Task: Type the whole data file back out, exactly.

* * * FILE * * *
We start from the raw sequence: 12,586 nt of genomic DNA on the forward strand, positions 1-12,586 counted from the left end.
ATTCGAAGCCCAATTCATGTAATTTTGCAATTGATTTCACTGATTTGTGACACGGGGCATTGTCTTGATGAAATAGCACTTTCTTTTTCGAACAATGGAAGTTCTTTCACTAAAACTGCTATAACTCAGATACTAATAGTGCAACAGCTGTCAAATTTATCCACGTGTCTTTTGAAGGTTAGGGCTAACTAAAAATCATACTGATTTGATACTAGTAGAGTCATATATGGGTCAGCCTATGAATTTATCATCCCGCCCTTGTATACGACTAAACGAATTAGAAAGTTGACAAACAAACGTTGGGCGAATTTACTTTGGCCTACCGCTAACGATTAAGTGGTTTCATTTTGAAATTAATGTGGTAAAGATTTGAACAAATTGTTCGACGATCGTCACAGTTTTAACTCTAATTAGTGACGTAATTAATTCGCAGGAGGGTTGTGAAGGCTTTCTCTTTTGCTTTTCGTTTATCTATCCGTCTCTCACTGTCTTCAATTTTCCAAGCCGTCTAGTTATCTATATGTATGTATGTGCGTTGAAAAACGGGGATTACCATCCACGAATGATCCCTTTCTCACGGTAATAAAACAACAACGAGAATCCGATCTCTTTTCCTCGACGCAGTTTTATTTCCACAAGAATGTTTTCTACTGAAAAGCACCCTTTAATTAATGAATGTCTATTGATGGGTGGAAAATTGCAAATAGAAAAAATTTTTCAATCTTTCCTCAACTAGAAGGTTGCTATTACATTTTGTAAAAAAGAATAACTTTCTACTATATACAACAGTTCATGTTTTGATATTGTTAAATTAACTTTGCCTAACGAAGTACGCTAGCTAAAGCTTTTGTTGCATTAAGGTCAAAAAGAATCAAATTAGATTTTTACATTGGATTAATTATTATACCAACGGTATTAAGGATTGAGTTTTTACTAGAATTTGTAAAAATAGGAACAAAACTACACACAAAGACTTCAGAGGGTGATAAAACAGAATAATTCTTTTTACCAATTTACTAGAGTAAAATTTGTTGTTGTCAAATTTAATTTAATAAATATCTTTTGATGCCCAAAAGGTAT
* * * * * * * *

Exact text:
We start from the raw sequence: 12,586 nt of genomic DNA on the forward strand, positions 1-12,586 counted from the left end.
ATTCGAAGCCCAATTCATGTAATTTTGCAATTGATTTCACTGATTTGTGACACGGGGCATTGTCTTGATGAAATAGCACTTTCTTTTTCGAACAATGGAAGTTCTTTCACTAAAACTGCTATAACTCAGATACTAATAGTGCAACAGCTGTCAAATTTATCCACGTGTCTTTTGAAGGTTAGGGCTAACTAAAAATCATACTGATTTGATACTAGTAGAGTCATATATGGGTCAGCCTATGAATTTATCATCCCGCCCTTGTATACGACTAAACGAATTAGAAAGTTGACAAACAAACGTTGGGCGAATTTACTTTGGCCTACCGCTAACGATTAAGTGGTTTCATTTTGAAATTAATGTGGTAAAGATTTGAACAAATTGTTCGACGATCGTCACAGTTTTAACTCTAATTAGTGACGTAATTAATTCGCAGGAGGGTTGTGAAGGCTTTCTCTTTTGCTTTTCGTTTATCTATCCGTCTCTCACTGTCTTCAATTTTCCAAGCCGTCTAGTTATCTATATGTATGTATGTGCGTTGAAAAACGGGGATTACCATCCACGAATGATCCCTTTCTCACGGTAATAAAACAACAACGAGAATCCGATCTCTTTTCCTCGACGCAGTTTTATTTCCACAAGAATGTTTTCTACTGAAAAGCACCCTTTAATTAATGAATGTCTATTGATGGGTGGAAAATTGCAAATAGAAAAAATTTTTCAATCTTTCCTCAACTAGAAGGTTGCTATTACATTTTGTAAAAAAGAATAACTTTCTACTATATACAACAGTTCATGTTTTGATATTGTTAAATTAACTTTGCCTAACGAAGTACGCTAGCTAAAGCTTTTGTTGCATTAAGGTCAAAAAGAATCAAATTAGATTTTTACATTGGATTAATTATTATACCAACGGTATTAAGGATTGAGTTTTTACTAGAATTTGTAAAAATAGGAACAAAACTACACACAAAGACTTCAGAGGGTGATAAAACAGAATAATTCTTTTTACCAATTTACTAGAGTAAAATTTGTTGTTGTCAAATTTAATTTAATAAATATCTTTTGATGCCCAAAAGGTAT